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Old 02-05-2009, 12:31 PM
 
Location: Cary, NC
598 posts, read 1,114,847 times
Reputation: 274

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I personally gave my former company a month's notice to find a replacement. However, this was due to our understanding relationship in allowing me to transition out of the role and work remotely. Given that you've worked there for a certain amount of time, you should've been able to understand the company culture well enough to predict their actions after giving a notice to resign. Neither the company nor you owe each other anything--it's more of an etiquette issue. However, this will send a bad message to the employees still working there. Karma will come back around to bite them when people start quitting abruptly without notice. Good luck with your new job.

 
Old 02-05-2009, 12:34 PM
 
Location: Cary
449 posts, read 1,061,827 times
Reputation: 477
Quote:
Originally Posted by miamiblue View Post
I can somewhat understand the employer's position on this, but if this is their stance, why should employees bother giving notice at all? I was always under the impression that it was a courtesy to one's employer (and sometimes even policy) to give at least two weeks notice when leaving a job. Theoretically this would allow the employer time to set the process in motion of hiring someone else to fill the position and thus provide continuity.

I guess things have changed. If I knew this was how my employer operated, I would have no qualms of announcing as I left on my last day that I would not be returning, with no prior warning. Surprise!

And people wonder why there is no such thing as job loyalty anymore.
You give notice as a formality, and because it it usually stated as such in the company's policy manual. And the company's reason for escorting you out is just as if you were fired: they don't want you to take their "company secrets" (the ones you've been stashing on the thumb drive for months), they don't want you badmouthing the company, they don't want you talking up your new company (usually the competition), you aren't going to be productive anyways, and they are afraid of the mass exodus effect (aka sinking ship).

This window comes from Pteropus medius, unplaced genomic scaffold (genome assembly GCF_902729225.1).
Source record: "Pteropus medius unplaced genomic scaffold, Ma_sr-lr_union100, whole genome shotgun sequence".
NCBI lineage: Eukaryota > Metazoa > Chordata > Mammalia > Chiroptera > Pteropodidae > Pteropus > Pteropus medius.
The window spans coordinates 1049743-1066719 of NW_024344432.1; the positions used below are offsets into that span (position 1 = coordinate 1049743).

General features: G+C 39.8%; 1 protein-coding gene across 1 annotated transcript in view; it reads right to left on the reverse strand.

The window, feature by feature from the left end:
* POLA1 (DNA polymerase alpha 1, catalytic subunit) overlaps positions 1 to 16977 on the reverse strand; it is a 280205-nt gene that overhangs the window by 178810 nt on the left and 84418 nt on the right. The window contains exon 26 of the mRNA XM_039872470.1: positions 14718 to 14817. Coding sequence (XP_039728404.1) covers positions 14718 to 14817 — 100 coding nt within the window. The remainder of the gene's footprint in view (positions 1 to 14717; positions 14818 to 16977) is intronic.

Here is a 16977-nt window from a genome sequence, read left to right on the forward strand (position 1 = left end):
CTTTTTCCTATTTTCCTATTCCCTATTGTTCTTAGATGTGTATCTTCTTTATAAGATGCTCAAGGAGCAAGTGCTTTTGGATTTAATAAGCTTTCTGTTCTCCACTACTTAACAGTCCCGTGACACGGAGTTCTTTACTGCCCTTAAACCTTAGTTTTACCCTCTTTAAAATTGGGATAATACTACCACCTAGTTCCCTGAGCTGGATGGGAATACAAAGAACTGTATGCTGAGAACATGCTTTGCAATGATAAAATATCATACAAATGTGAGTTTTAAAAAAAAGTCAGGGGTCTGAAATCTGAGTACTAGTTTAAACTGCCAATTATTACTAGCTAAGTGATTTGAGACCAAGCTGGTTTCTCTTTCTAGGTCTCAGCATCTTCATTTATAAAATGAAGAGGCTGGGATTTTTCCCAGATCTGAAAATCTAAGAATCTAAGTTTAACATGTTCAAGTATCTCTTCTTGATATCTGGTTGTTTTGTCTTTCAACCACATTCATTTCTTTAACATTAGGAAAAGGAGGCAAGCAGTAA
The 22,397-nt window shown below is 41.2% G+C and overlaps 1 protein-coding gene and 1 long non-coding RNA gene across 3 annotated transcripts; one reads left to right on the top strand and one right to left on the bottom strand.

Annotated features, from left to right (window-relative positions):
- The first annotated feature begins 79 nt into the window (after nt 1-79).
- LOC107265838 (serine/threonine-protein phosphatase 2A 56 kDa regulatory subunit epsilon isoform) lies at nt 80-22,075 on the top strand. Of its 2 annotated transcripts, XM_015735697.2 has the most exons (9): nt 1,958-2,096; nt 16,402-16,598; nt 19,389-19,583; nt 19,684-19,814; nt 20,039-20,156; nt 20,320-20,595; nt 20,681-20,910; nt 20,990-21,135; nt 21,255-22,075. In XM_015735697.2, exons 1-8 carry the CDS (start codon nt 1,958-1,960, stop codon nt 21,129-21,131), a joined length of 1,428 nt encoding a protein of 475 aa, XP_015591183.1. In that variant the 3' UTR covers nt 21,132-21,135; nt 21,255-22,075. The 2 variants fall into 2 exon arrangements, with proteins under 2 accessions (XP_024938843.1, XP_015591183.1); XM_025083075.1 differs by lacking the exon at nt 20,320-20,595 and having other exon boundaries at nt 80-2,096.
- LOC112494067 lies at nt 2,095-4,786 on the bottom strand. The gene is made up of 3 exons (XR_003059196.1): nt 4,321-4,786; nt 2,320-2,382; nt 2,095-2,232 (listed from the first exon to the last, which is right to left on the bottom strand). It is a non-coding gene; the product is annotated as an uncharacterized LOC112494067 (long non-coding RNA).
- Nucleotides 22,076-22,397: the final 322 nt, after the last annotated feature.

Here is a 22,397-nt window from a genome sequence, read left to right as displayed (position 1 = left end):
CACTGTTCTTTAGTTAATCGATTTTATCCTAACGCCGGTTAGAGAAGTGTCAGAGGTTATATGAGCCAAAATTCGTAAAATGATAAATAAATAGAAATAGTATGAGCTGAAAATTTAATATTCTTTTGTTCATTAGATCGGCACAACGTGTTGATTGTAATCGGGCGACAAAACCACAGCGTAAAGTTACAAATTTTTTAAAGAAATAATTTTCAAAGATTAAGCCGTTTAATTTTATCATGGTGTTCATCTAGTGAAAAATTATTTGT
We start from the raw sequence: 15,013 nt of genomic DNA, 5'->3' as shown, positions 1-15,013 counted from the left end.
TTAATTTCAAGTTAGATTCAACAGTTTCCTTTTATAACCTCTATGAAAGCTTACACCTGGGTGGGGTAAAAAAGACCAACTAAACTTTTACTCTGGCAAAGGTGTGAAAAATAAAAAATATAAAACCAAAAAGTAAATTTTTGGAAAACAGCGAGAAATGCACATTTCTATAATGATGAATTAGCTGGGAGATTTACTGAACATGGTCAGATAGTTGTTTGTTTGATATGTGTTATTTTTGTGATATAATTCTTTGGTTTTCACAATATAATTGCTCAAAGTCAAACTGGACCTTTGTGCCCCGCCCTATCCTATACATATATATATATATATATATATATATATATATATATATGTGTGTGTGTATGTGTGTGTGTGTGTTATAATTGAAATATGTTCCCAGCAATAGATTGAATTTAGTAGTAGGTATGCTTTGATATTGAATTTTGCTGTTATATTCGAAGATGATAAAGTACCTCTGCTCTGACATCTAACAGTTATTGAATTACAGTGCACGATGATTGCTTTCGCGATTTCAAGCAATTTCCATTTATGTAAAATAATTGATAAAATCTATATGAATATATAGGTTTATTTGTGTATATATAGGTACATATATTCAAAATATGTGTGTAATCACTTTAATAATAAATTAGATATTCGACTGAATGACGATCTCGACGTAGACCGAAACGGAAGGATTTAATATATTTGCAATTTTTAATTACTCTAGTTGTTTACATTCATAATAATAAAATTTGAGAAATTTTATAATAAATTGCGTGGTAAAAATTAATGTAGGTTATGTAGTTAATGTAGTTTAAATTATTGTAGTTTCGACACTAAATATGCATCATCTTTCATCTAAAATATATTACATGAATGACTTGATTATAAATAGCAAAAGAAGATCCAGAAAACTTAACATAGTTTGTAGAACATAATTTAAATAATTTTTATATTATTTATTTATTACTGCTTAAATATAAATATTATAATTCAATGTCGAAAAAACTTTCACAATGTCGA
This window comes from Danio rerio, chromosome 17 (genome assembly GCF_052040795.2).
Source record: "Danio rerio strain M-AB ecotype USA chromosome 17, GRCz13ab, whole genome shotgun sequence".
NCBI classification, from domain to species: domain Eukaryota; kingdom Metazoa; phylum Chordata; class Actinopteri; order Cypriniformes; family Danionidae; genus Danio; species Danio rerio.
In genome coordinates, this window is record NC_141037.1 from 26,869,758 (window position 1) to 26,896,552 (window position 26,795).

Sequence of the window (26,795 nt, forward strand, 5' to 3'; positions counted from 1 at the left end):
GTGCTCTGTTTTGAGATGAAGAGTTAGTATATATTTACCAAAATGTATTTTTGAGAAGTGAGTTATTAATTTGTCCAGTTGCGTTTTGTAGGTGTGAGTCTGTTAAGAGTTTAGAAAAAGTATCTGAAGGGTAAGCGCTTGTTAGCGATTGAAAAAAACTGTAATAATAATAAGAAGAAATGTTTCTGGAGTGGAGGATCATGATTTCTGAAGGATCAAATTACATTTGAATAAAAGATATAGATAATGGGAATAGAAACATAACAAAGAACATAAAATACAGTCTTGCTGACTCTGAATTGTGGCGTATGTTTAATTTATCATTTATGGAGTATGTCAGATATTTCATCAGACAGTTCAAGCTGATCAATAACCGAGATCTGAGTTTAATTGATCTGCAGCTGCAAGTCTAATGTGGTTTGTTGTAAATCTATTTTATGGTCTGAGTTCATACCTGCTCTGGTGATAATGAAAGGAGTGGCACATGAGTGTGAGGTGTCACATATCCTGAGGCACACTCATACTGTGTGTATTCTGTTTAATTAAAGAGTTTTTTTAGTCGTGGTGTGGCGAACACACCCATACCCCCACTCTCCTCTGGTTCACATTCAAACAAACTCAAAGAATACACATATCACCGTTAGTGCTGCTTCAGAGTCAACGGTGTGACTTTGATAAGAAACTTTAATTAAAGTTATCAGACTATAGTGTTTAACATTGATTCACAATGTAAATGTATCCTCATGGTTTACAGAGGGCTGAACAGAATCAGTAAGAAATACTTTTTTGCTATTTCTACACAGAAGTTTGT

No one finds a new girlfriend and then tells the current one "hey, I've found a better opportunity elsewhere, but I'll still date you for 2 weeks." I've tried that in my more youthful, albeit dumber, past. No, you're kicked to the curb toute de suite. Loyalty goes both ways.
 
Old 02-05-2009, 12:36 PM
 
Location: Manassas
309 posts, read 458,762 times
Reputation: 221
In my fiance's line of work (telecommunications infrastructure installation), employees who give two weeks' notice (or any notice at all) are also asked to leave immediately. I agree that it seems harsh, but the company's stance is that anyone who is quitting to go to a competitor does not need to be a part of current projects. They also feel that the employee will not give 100% because their loyalty has already shifted to the next company. And it decreases the chance that the departing employee will recruit coworkers to go with him or her to the next place.

Again, I don't necessarily agree with this policy, it's just how my fiance's company (and many others in that field) works.
 
Old 02-05-2009, 12:38 PM
 
Location: WA
4,248 posts, read 5,273,364 times
Reputation: 2298
Enjoy the 2 week vacation!
 
Old 02-05-2009, 12:43 PM
 
1,562 posts, read 3,538,838 times
Reputation: 1226
Quote:
Originally Posted by Bilirubin View Post
They are actually being very nice to let you work today and tomorrow.